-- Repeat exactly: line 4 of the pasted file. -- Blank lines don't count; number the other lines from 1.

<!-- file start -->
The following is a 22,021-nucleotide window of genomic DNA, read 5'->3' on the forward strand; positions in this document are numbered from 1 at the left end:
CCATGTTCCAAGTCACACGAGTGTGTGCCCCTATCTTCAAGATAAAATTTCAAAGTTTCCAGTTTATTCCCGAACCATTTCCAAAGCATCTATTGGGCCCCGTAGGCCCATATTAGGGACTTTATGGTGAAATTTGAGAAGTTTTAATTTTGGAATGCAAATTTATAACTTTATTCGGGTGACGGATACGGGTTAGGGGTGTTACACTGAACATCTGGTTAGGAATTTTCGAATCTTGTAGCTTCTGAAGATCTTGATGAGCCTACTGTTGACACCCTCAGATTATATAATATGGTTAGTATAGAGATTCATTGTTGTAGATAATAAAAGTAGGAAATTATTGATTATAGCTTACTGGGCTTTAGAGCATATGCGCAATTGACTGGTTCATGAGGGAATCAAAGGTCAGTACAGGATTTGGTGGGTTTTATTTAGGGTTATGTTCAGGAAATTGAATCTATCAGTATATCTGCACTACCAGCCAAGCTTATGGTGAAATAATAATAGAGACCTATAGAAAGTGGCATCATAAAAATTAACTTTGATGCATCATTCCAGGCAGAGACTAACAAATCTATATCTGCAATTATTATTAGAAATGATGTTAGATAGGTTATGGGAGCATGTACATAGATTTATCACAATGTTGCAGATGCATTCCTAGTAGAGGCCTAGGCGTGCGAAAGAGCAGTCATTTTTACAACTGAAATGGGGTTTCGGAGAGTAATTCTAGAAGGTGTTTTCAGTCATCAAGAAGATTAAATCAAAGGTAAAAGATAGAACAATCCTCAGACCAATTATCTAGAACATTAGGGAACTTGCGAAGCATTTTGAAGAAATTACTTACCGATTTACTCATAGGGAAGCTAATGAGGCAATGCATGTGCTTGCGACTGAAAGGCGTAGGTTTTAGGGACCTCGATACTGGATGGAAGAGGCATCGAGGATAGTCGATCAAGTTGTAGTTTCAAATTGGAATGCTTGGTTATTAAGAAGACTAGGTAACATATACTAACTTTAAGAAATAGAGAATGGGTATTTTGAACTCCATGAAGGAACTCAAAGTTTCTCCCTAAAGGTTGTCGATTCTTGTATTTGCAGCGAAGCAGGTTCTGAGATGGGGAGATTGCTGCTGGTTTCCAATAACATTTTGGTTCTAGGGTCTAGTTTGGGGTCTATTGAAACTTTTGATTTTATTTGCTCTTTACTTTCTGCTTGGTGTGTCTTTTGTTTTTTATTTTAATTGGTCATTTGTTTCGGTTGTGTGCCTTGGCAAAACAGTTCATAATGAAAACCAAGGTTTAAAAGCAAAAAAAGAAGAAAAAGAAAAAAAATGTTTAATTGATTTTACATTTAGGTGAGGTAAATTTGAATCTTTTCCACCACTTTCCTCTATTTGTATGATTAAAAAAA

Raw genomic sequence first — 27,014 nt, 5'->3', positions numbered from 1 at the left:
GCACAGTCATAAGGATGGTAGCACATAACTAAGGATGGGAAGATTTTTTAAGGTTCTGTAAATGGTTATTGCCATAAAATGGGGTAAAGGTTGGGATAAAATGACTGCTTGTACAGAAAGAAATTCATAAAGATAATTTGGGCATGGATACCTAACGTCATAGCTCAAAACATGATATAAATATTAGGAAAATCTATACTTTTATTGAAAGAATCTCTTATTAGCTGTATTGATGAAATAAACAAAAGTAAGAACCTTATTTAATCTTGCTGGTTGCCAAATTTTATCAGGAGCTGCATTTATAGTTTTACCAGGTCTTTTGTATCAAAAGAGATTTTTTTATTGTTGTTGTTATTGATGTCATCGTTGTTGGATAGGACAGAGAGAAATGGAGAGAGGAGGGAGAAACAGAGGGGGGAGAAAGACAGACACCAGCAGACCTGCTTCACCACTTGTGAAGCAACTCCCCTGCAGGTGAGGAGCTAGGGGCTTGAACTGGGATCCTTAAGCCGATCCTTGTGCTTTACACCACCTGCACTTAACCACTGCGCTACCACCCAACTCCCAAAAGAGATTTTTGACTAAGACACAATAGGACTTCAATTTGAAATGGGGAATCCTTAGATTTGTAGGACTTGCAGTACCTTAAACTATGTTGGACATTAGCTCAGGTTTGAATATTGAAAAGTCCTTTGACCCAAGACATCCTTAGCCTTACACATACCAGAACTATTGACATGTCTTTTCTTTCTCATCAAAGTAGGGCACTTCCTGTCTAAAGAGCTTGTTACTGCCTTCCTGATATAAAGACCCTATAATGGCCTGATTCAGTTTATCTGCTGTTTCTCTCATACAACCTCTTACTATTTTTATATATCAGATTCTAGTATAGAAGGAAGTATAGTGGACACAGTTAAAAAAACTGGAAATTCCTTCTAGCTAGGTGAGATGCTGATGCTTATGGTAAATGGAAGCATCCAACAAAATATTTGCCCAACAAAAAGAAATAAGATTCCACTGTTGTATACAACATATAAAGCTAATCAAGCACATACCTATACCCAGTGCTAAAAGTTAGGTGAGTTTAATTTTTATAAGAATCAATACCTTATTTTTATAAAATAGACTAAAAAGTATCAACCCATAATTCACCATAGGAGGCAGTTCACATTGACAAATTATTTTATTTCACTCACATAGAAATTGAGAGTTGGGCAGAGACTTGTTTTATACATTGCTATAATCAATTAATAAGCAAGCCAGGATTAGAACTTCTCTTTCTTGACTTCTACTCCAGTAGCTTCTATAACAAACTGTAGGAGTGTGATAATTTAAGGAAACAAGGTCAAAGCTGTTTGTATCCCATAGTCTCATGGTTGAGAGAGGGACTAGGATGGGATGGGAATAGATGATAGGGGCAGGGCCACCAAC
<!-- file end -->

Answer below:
GCACAGTCATAAGGATGGTAGCACATAACTAAGGATGGGAAGATTTTTTAAGGTTCTGTAAATGGTTATTGCCATAAAATGGGGTAAAGGTTGGGATAAAATGACTGCTTGTACAGAAAGAAATTCATAAAGATAATTTGGGCATGGATACCTAACGTCATAGCTCAAAACATGATATAAATATTAGGAAAATCTATACTTTTATTGAAAGAATCTCTTATTAGCTGTATTGATGAAATAAACAAAAGTAAGAACCTTATTTAATCTTGCTGGTTGCCAAATTTTATCAGGAGCTGCATTTATAGTTTTACCAGGTCTTTTGTATCAAAAGAGATTTTTTTATTGTTGTTGTTATTGATGTCATCGTTGTTGGATAGGACAGAGAGAAATGGAGAGAGGAGGGAGAAACAGAGGGGGGAGAAAGACAGACACCAGCAGACCTGCTTCACCACTTGTGAAGCAACTCCCCTGCAGGTGAGGAGCTAGGGGCTTGAACTGGGATCCTTAAGCCGATCCTTGTGCTTTACACCACCTGCACTTAACCACTGCGCTACCACCCAACTCCCAAAAGAGATTTTTGACTAAGACACAATAGGACTTCAATTTGAAATGGGGAATCCTTAGATTTGTAGGACTTGCAGTACCTTAAACTATGTTGGACATTAGCTCAGGTTTGAATATTGAAAAGTCCTTTGACCCAAGACATCCTTAGCCTTACACATACCAGAACTATTGACATGTCTTTTCTTTCTCATCAAAGTAGGGCACTTCCTGTCTAAAGAGCTTGTTACTGCCTTCCTGATATAAAGACCCTATAATGGCCTGATTCAGTTTATCTGCTGTTTCTCTCATACAACCTCTTACTATTTTTATATATCAGATTCTAGTATAGAAGGAAGTATAGTGGACACAGTTAAAAAAACTGGAAATTCCTTCTAGCTAGGTGAGATGCTGATGCTTATGGTAAATGGAAGCATCCAACAAAATATTTGCCCAACAAAAAGAAATAAGATTCCACTGTTGTATACAACATATAAAGCTAATCAAGCACATACCTATACCCAGTGCTAAAAGTTAGGTGAGTTTAATTTTTATAAGAATCAATACCTTATTTTTATAAAATAGACTAAAAAGTATCAACCCATAATTCACCATAGGAGGCAGTTCACATTGACAAATTATTTTATTTCACTCACATAGAAATTGAGAGTTGGGCAGAGACTTGTTTTATACATTGCTATAATCAATTAATAAGCAAGCCAGGATTAGAACTTCTCTTTCTTGACTTCTACTCCAGTAGCTTCTATAACAAACTGTAGGAGTGTGATAATTTAAGGAAACAAGGTCAAAGCTGTTTGTATCCCATAGTCTCATGGTTGAGAGAGGGACTAGGATGGGATGGGAATAGATGATAGGGGCAGGGCCACCAAC